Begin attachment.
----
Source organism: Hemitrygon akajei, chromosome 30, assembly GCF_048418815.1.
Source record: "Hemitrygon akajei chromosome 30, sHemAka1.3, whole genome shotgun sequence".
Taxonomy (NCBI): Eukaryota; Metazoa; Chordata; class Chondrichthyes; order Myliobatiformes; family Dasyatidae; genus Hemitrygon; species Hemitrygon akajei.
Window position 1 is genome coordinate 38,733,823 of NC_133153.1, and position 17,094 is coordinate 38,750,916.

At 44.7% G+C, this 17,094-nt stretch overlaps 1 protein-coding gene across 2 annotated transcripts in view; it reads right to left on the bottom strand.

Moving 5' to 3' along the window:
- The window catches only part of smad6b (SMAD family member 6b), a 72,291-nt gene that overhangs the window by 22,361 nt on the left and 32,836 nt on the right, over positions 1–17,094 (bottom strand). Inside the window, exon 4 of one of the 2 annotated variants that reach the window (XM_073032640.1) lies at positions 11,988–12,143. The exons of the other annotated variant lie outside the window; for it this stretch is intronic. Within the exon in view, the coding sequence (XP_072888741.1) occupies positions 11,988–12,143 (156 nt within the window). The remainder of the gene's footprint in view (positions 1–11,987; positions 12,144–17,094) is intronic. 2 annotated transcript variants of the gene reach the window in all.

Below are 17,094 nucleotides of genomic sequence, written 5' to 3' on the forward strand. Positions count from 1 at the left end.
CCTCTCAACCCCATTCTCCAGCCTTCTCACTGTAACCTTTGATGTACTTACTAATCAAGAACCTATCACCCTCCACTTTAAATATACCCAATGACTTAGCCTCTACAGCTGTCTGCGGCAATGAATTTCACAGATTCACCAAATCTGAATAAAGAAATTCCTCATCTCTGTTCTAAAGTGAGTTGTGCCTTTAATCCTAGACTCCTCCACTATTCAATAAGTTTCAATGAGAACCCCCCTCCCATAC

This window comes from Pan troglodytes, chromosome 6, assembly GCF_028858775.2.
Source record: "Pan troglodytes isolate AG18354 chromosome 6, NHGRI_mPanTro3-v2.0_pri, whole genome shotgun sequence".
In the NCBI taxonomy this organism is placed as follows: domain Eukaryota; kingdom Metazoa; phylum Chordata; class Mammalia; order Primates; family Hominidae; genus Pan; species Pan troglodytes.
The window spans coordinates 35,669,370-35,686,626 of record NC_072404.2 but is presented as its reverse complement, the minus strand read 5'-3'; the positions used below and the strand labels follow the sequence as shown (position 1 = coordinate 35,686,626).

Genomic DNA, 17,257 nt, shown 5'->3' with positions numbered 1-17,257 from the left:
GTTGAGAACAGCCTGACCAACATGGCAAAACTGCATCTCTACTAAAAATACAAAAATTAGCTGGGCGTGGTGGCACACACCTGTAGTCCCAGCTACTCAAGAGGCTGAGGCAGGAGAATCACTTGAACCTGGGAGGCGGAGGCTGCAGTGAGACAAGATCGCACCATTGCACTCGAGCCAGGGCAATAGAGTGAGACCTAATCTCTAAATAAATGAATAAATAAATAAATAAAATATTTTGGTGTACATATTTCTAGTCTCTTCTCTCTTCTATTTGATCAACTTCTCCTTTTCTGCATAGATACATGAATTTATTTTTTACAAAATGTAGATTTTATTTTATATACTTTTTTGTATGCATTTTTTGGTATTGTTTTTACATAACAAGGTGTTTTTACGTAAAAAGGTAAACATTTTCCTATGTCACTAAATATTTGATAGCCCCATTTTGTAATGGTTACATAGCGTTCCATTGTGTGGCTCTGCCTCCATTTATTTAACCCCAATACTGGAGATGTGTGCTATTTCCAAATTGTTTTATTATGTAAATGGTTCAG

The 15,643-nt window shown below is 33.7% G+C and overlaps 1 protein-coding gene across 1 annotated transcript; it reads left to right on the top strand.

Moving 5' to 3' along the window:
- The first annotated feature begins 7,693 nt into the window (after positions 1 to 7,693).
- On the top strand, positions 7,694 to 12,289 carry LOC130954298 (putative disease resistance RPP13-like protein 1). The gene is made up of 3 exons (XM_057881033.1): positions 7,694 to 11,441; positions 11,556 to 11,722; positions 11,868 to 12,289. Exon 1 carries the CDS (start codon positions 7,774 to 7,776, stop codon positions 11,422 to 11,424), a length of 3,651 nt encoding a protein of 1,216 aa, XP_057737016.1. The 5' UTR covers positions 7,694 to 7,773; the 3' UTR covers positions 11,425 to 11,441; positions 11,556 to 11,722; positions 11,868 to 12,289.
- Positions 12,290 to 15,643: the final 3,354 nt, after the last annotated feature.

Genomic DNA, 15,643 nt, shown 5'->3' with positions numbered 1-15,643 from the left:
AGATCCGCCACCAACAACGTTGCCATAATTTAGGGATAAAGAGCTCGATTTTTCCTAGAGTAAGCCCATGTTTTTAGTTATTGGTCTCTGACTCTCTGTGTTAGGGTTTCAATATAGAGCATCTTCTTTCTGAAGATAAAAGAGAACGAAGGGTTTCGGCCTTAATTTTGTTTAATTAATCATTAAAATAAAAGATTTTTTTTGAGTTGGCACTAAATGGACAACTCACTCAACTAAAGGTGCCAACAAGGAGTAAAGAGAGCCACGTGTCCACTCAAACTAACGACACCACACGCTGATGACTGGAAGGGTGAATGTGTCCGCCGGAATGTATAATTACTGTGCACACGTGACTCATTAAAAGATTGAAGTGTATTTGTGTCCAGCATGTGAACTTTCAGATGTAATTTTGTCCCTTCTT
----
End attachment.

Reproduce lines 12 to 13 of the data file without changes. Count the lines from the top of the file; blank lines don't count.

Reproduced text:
In the NCBI taxonomy this organism is placed as follows: domain Eukaryota; kingdom Metazoa; phylum Chordata; class Mammalia; order Primates; family Hominidae; genus Pan; species Pan troglodytes.
The window spans coordinates 35,669,370-35,686,626 of record NC_072404.2 but is presented as its reverse complement, the minus strand read 5'-3'; the positions used below and the strand labels follow the sequence as shown (position 1 = coordinate 35,686,626).